Will Bennett take the Lynch deferment plan?

Bennett and LynchIt sure looks like Michael Bennett is considering holding out, after all. Why else would his agent come to Seattle on the eve of training camp?

Bennett apparently wants at least $14 million a year, but will he settle for the Marshawn Lynch deferment plan — the deal his new agent, Doug Hendrickson, worked out in 2014?

Per ESPN’s Josina Anderson, Hendrickson and the Seahawks will discuss the Pro Bowl defensive lineman’s “desires” for a new deal this week.

Bennett wants a two- or three-year extension that pays him among the top six or seven defensive linemen in the NFL, Anderson reported. That means at least $14 million per year — double what he is making now.

As Bennett made clear in a recent interview, he has grown frustrated with the “never-ending” string of fortunes handed to various linemen around the league. With every deal, his contract becomes more and more obsolete. He makes a valid point that he is underpaid, but is he willing to be patient?

This is the third straight year the Seahawks have dealt with a veteran contract issue on the eve of camp. In 2014, Lynch sat out briefly before Hendrickson and the Seahawks came to an agreement on a Band-Aid deal. They then negotiated an extension after the season.

As Kam Chancellor surprisingly held out last summer, the Seahawks reportedly worked toward a similar agreement with him — but then stopped talking just before the season started after he called the team “petty.”

The Seahawks seem likely to offer a similar advancement of funds to Bennett to placate him until next offseason, when they would be more comfortable negotiating an extension.

The Seahawks could guarantee his $1 million in per-game roster bonuses and bring forward $1.5 million in 2017 bonuses. That would bump his pay to $6.5 million, still less than half of what he wants. But it would be a good-faith move, just like they did for Lynch.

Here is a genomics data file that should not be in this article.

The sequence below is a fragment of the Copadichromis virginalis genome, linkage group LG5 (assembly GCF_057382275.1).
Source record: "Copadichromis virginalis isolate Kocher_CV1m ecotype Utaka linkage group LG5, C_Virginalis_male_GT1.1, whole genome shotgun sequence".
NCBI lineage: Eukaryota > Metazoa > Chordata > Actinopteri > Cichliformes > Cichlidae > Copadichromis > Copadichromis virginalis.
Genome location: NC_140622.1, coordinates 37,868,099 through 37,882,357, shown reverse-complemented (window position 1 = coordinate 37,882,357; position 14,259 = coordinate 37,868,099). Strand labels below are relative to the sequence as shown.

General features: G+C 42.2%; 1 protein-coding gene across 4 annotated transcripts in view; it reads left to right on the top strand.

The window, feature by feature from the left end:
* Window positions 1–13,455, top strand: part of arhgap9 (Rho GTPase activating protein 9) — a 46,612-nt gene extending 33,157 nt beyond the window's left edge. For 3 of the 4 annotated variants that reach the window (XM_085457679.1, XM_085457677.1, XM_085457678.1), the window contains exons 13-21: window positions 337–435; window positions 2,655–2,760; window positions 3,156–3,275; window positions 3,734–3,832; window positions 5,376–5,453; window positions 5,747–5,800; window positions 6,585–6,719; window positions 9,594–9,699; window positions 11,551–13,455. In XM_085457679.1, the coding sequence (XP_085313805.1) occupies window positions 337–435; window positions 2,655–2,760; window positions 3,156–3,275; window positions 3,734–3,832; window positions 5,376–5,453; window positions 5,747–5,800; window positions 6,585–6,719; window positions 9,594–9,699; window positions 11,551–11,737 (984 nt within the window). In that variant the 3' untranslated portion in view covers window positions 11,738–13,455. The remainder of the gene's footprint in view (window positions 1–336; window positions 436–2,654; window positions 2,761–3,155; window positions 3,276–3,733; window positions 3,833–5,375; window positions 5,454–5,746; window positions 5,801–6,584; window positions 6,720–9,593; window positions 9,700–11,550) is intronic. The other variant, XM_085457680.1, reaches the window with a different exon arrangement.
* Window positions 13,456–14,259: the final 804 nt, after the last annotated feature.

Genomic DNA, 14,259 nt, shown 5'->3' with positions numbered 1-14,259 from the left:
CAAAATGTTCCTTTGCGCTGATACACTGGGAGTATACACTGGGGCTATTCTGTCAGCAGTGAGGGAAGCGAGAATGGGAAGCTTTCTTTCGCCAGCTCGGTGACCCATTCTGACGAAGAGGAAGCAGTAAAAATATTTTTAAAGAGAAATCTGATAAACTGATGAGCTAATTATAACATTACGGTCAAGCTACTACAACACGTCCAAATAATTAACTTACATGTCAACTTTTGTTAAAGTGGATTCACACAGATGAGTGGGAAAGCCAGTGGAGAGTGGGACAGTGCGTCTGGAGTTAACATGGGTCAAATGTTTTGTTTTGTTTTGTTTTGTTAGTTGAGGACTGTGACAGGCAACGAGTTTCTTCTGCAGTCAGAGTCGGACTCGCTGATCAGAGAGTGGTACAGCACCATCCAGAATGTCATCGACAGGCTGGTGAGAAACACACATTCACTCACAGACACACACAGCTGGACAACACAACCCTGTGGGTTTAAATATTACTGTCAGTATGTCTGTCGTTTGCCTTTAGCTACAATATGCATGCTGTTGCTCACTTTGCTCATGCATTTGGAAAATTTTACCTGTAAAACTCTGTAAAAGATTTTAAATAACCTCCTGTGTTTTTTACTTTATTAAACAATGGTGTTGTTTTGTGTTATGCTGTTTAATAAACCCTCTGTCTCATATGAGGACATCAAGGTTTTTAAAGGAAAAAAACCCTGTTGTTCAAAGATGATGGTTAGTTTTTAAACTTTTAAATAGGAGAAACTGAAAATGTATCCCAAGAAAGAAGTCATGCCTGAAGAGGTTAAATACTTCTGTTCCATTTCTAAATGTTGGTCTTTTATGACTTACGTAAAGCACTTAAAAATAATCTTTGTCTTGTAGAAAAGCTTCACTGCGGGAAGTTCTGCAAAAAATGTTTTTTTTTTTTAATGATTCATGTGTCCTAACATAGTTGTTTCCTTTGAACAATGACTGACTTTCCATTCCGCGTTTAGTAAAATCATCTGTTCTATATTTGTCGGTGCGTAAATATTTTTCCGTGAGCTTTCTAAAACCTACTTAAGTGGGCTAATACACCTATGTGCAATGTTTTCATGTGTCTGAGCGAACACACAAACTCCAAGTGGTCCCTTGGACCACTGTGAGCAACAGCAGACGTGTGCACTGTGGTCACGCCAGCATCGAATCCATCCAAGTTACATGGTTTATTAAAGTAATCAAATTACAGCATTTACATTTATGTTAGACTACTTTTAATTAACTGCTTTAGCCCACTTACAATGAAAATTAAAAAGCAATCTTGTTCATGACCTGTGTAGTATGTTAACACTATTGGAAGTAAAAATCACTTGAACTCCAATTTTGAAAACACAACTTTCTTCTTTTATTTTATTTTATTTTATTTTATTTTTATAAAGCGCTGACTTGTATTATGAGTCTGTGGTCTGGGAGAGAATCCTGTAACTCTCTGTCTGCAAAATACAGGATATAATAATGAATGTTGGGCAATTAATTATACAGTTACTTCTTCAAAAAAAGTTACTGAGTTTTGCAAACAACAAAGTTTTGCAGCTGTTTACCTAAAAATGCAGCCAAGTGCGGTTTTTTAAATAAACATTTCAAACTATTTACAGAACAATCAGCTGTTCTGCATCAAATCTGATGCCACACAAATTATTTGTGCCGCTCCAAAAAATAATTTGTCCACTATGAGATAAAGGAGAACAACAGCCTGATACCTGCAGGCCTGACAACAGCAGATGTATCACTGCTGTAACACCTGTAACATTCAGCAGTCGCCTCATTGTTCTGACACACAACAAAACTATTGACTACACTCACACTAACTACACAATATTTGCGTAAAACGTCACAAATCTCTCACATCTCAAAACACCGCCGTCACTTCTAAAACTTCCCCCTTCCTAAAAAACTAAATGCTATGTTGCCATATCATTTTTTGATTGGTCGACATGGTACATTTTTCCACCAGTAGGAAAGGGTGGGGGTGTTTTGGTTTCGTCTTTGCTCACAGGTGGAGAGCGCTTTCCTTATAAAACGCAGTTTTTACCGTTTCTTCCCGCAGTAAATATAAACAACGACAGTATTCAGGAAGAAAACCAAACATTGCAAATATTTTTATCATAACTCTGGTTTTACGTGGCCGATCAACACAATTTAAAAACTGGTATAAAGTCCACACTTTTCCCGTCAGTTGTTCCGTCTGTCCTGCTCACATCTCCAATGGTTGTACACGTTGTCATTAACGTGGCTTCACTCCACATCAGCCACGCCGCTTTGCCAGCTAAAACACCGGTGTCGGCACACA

Then, next year, they could extend Bennett at a rate that rivals big deals signed by the Jets’ Muhammad Wilkerson ($17.2 million average), the Eagles’ Fletcher Cox ($17.1 million), the Giants’ Olivier Vernon ($17 million), the Texans’ J.J. Watt ($16.7 million), the Bills’ Marcell Dareus ($15.9 million), the Jaguars’ Malik Jackson ($14.3 million) and the Rams’ Robert Quinn ($14.3 million).

Of course, there also is the slim chance that John Schneider will break his own rule and redo Bennett’s contract with two years left. But, if he didn’t do it for Lynch or Chancellor, will he do it for Bennett?

And, if he doesn’t, will Bennett be OK with a Band-Aid deal? He said he almost held out alongside Chancellor last summer, but he reported and proceeded to have his best season.

Hendrickson’s arrival just days before the Hawks open camp indicates Bennett is again considering holding out — and might actually do it this time.

But it seems like a little good-faith money shuffling would appease the defensive star, who has talked all offseason about wanting to be a “championship teammate” and lead the way to another Super Bowl title.

We’ll know his decision when the team reports Friday.

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